Q. Can you talk about the goal for replacing the live segments this season with the road trip type scenes? Is this a move into more long-form storytelling?
A. I love the stage material that we’ve done in the past, but it’s always been my least favorite part of the show. To be really honest with you, the show that we originally pitched had me and Key in a car driving around and just talking. So it was more intimate, you get to see our relationship, and you don’t have the audience that we’re playing to. But the network felt they wanted some live stuff and we decided, "OK we’ll throw them a bone and throw in some live stuff." It worked, but this year we came to them and said, "You know what, we want to take it back and do the show that we’ve always wanted to do." The thing that we get the most response to are the sketches and the cinematic world, so we want to keep it in that world, just drive, and have the show feel like it’s just the viewers and us, no audience in the middle.
Are there any times when you two sit down to write a sketch and find that you guys have different experiences about a certain topic? How do reconcile those differences in experiences to write the sketch?
We always write to make us both laugh, so that usually churns out pretty easy because we’re either laughing or we’re not. There are times that I have to inform Key about what’s going on, but it’s usually not stuff I’m proud to know, like what it means to be “turnt up.” And there’s a lot from Love and Hip-Hop Atlanta that I can give him because, you know he’s a theater go-er, a wine drinker, he doesn’t know about some of the more foolish things out there, I should say, so that’s where I come in.
Do you catch yourself doing something in real life that you’ve made fun of in a sketch?
Well [the sketches are] real life. If Key and I are having a conversation and are both frustrated with our significant others, we’ll talk to each other like we’re real men. But you better believe that that’s not the conversation that carries over when we’re home. The best stuff for me are things that we all do, when everybody can understand the character’s motivation.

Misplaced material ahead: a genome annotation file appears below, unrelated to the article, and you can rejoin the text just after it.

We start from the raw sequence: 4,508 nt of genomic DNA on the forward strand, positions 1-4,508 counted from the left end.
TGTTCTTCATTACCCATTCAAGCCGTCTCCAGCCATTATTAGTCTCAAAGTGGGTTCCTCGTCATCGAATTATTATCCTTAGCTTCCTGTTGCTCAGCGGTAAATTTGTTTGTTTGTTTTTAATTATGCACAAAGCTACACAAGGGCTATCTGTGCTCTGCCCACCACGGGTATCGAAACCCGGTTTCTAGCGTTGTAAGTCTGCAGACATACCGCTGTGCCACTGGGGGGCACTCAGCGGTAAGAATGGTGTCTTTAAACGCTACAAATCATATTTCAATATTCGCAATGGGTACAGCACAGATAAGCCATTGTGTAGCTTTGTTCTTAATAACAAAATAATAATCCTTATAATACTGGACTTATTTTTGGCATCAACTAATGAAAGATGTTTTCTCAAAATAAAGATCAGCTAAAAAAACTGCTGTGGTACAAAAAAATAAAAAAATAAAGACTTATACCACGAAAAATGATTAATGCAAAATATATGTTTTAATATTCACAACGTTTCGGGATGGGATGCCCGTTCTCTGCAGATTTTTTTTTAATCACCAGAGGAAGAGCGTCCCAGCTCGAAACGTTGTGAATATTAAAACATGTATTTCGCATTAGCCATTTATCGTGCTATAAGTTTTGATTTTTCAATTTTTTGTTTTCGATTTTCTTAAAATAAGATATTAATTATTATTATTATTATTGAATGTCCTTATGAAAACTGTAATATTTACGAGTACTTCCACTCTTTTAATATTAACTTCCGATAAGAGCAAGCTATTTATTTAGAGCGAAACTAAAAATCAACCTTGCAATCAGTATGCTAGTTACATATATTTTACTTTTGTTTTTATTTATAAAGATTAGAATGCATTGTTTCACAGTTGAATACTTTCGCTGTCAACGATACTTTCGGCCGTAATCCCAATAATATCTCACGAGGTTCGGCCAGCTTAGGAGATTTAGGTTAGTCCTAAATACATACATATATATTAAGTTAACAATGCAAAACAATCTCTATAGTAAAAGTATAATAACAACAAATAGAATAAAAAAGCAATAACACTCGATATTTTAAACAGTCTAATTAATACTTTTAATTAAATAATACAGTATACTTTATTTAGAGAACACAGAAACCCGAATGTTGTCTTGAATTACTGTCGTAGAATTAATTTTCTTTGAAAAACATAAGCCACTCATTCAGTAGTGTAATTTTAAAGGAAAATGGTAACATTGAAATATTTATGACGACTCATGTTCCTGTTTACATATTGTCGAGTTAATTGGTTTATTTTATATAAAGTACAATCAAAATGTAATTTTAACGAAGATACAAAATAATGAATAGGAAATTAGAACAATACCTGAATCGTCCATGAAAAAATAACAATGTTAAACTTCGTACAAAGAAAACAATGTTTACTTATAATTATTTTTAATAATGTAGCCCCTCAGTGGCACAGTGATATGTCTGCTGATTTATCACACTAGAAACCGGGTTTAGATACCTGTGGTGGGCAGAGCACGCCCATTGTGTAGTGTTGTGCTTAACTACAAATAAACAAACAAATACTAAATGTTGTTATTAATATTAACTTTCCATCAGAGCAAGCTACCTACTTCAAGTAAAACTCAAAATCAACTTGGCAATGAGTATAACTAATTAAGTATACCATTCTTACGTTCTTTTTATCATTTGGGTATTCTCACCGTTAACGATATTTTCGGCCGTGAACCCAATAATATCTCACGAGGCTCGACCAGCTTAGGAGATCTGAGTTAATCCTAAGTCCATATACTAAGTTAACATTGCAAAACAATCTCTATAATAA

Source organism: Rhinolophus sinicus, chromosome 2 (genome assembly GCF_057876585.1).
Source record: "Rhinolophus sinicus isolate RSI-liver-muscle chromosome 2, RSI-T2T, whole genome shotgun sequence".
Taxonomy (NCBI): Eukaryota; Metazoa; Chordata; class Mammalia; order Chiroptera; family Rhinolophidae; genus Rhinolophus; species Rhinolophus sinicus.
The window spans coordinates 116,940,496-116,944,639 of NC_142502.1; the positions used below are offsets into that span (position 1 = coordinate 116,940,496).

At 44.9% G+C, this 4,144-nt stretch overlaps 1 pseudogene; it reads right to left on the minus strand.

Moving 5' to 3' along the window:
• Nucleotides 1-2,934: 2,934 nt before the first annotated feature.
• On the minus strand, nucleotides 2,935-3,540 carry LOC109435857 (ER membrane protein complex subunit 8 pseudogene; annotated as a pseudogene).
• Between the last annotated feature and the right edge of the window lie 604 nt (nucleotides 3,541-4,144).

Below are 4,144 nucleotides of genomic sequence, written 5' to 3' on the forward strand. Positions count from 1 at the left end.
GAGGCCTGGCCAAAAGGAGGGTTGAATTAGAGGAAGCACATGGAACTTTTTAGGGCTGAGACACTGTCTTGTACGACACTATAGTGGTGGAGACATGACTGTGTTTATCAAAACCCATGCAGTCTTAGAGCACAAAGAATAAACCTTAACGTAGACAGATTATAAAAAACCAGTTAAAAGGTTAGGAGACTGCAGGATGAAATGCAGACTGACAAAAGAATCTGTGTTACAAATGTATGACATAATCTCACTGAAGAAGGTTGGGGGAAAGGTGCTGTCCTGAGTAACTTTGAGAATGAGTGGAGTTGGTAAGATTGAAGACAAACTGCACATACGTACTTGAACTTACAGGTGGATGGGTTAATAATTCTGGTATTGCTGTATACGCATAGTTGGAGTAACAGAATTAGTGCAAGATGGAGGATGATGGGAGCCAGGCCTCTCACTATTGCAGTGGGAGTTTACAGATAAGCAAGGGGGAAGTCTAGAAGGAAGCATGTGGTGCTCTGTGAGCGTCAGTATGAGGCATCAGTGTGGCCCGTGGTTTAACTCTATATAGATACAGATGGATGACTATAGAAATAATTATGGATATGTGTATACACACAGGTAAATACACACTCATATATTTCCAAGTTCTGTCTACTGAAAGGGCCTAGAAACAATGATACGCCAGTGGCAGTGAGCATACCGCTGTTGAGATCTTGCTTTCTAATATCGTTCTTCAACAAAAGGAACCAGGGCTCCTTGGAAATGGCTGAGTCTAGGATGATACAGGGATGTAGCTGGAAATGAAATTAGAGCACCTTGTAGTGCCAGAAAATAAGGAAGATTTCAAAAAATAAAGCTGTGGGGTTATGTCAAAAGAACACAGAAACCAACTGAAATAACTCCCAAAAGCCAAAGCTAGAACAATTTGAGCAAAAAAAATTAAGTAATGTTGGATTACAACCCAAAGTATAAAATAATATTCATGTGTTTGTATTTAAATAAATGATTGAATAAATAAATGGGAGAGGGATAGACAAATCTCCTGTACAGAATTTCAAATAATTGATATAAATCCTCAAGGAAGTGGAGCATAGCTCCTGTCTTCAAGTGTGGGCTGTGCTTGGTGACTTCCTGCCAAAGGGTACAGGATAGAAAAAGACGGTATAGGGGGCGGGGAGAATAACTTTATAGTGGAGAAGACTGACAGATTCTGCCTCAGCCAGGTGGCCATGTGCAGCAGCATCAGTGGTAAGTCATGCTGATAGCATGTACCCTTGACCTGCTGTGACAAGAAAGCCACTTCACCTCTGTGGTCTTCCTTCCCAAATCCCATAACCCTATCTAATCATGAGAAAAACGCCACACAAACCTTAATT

There’s been a ton of talk about you doing a movie. Is making a feature film the next logical step?
There are a couple of film projects that we’re working on right now. One of them is the reboot for Police Academy which is an interesting challenge. It’s still unclear whether or not we’d be in this movie or produce it, but it’s an interesting challenge for us because we don’t want it to be a movie that has no acknowledgement of the complicated relationship [between] citizens and police that’s always been around, and now has quicker [public scrutiny] because of the internet. So we’re trying to make a very silly but relevant Police Academy. And then besides that, we have a few projects that are maybe a little bit too early to get into but, just like our sketches, we want to go everywhere we can.
The NFL and the public have a touchy relationship currently as well. Have you had any kick back from anyone about your relentless spoofing of the NFL and athletes, or even your Obama impression?
Yeah so that one just happened. So it’s been close enough that we haven’t had any kick back from it, but in general, we’re at the point where we’re not seeing a whole lot of kick back. People who are watching the show are generally liking the show or they’re not watching it. But at this point, if you’re watching a Key & Peele sketch, you know you’ll see something that is irreverent but maybe rings true, maybe rings close to home, maybe is completely silly and foolish. But for the most part, we’ve been very lucky that it's our fans who connect [with us], as opposed to people who don’t like us.
Jordan Peele is one-half of the comedy duo Key and Peele, whose show Key and Peele runs on Comedy Central. Peele has an extensive background in improv comedy, having regularly performed for the storied BOOM Chicago creative group in Amsterdam, and for Second City in Chicago. He joined the cast of MADtv in 2003, it’s ninth season, where he was cast with his now comedy partner Keegan-Michael Key. Peele graduated from Sarah Lawrence College in 2001.